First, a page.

Ticketing hurdles for 2012 Olympics
London 2012 says its ticket resale website will reopen next week after it was taken down on its first day of operation last Friday.
Officials from organising committee Locog currently overseeing attempts to resolve the ticketing problems, led by commercial director Chris Townsend, won't say it publicly but anyone hoping to buy tickets from those selling them may have to wait a bit longer.
Having spent the week testing Ticketmaster's flawed resale system, it is clear London 2012 can no longer risk its reputation by trying to match sellers with buyers instantly.
Instead Locog, as part of its commitment to provide customers with a secure and legal way to sell unwanted tickets and avoid touts, will buy back tickets from those fans who no longer want them.
London 2012 games has been hit by an unprecedented demand for tickets which forced the Ticketmaster website to shut down. Photo: Getty
Once it has gathered all the returned tickets - and that number is expected to be a tiny fraction of the overall 6.6 million tickets available to the British public - it will look to put them on sale again at a later date, probably as part of the final sell-off of the one million remaining tickets in April or May.
This is entirely sensible. There is only one thing worse than not getting tickets and that is being told you have them only to discover subsequently that the website was too slow to update and the tickets you thought you had bought went to someone else – as happened in the second round of ticket sales last year.
But there are still serious questions for London 2012 and Ticketmaster to answer on the ticket sales process.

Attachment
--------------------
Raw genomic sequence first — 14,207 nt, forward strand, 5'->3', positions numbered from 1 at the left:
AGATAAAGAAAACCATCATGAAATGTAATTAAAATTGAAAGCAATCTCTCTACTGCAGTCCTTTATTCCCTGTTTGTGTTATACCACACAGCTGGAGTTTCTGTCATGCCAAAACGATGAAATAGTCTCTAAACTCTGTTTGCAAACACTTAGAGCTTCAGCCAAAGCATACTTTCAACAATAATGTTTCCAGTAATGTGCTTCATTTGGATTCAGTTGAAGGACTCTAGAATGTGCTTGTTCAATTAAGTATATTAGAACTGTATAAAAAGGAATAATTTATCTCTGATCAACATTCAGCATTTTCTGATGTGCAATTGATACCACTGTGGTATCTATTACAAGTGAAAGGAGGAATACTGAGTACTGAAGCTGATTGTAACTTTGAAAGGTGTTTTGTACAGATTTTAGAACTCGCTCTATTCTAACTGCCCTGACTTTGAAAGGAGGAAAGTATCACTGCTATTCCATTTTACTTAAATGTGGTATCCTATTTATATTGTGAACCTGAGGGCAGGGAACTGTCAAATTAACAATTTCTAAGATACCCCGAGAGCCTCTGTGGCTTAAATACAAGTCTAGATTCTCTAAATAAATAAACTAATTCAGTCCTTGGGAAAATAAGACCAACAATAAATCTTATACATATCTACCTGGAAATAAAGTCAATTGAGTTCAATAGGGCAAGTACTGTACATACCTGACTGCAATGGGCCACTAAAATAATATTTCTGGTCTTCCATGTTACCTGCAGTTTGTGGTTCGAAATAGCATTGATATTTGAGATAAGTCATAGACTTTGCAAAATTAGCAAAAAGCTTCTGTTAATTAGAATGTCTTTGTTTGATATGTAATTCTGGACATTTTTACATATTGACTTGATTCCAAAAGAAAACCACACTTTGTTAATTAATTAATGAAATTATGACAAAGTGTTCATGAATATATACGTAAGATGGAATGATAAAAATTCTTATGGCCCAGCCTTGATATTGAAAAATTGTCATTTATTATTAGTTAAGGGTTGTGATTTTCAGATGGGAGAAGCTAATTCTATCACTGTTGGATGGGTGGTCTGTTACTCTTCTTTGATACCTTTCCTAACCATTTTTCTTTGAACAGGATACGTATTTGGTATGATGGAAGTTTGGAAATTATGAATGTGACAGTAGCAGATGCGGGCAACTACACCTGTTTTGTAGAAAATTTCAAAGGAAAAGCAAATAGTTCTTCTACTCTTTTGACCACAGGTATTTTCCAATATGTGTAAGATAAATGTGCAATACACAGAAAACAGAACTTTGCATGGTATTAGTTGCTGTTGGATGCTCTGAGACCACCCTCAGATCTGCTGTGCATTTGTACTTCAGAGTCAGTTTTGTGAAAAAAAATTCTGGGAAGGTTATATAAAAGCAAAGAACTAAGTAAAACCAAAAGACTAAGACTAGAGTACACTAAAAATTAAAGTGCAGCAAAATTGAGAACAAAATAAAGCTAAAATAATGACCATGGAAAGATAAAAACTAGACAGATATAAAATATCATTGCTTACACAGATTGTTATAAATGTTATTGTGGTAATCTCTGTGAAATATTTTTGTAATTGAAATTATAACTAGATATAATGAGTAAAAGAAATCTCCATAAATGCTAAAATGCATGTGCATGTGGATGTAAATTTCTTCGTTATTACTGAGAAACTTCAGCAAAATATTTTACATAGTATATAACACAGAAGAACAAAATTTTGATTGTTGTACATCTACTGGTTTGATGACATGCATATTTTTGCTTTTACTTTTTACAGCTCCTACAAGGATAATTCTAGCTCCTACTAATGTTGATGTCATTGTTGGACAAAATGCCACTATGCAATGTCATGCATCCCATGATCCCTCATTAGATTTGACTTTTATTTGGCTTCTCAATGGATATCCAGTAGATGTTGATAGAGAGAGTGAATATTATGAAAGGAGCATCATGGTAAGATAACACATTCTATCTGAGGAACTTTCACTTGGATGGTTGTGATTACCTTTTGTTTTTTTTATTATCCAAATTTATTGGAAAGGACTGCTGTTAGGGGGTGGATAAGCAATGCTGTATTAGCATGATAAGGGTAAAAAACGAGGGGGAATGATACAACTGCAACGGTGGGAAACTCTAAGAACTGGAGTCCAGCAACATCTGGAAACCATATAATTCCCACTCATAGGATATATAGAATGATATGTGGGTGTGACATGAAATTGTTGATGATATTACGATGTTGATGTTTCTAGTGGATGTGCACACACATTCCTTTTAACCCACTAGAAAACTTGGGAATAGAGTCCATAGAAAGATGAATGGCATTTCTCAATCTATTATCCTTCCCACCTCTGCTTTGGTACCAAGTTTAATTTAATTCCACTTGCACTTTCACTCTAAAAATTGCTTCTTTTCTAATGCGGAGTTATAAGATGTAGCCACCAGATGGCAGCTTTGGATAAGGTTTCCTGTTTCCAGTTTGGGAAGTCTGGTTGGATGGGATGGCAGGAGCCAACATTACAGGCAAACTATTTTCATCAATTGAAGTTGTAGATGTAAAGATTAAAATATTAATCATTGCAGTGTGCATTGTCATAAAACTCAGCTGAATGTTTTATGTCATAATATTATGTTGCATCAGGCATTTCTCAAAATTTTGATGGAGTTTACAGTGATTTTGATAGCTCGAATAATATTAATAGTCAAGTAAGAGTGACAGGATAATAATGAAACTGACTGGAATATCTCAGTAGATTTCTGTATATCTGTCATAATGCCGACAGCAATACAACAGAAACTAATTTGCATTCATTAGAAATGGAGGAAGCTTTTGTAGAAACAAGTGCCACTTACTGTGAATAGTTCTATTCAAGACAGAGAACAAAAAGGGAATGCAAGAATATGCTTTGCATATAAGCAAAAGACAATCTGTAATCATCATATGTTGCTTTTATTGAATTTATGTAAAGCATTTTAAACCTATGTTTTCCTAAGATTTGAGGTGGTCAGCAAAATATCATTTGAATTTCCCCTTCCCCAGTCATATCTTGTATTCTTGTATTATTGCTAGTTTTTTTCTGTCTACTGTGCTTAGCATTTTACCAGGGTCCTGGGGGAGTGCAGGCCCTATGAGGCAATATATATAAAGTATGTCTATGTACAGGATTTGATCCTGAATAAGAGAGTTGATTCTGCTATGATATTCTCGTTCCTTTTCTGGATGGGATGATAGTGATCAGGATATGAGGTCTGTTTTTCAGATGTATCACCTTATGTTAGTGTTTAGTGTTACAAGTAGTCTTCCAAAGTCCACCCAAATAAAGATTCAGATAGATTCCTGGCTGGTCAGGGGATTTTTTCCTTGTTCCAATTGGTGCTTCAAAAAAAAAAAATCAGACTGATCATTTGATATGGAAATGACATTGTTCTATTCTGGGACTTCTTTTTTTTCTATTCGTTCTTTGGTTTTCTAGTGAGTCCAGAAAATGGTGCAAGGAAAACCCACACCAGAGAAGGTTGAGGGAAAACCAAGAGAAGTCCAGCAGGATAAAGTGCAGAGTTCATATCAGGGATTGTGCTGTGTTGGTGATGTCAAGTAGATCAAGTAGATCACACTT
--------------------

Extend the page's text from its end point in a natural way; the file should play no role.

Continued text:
Although Locog will blame its partner (and sponsor) for the way the ticketing process has been run, it knows its reputation has been badly hit by the various setbacks, from the initial disappointment of the first phase of ticket sales which seemed to reward those who gambled big money on vast numbers of tickets, to the second public offering, with the technical gremlins set out above.
The number of tickets being sold back into London 2012 is likely to be small. But many big challenges lie ahead.
How will the sale of the last million tickets be handled? Will it be “first come, first served” or will those punters who have missed out twice get a short period to graze over the site before everybody else – as a reward for their commitment?
Then Ticketmaster and London 2012 face the difficult task of printing the 6.6 million tickets, keeping them secure and distributing them. There are a lot of pitfalls along the way.
Unless Townsend and his colleagues at Locog get a grip on the ticketing process now then it could become an even more toxic issue for them in the run-up to the Games. It sounds like today is a step in the right direction.